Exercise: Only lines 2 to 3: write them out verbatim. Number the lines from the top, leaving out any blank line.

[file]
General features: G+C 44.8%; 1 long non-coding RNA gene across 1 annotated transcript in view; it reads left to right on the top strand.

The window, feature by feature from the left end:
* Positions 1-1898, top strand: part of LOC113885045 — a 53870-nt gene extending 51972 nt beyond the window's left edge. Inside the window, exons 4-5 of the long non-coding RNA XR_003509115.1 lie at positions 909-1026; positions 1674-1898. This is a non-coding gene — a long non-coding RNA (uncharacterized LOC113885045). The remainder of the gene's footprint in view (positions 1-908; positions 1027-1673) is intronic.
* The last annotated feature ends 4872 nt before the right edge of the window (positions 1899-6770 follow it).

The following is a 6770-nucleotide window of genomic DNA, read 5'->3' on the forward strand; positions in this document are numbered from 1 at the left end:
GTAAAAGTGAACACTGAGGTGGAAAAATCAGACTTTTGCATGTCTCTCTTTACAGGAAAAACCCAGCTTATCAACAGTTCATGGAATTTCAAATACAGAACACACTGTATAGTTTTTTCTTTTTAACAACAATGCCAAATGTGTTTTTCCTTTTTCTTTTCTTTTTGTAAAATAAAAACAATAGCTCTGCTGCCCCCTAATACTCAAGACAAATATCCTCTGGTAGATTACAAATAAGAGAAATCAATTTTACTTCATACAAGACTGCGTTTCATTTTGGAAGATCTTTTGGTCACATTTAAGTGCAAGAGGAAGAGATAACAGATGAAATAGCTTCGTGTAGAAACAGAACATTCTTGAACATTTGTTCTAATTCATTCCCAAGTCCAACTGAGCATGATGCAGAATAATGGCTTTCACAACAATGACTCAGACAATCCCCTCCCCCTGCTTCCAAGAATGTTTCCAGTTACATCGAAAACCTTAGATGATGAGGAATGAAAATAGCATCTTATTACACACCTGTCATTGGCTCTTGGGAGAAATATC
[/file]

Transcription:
The window, feature by feature from the left end:
* Positions 1-1898, top strand: part of LOC113885045 — a 53870-nt gene extending 51972 nt beyond the window's left edge. Inside the window, exons 4-5 of the long non-coding RNA XR_003509115.1 lie at positions 909-1026; positions 1674-1898. This is a non-coding gene — a long non-coding RNA (uncharacterized LOC113885045). The remainder of the gene's footprint in view (positions 1-908; positions 1027-1673) is intronic.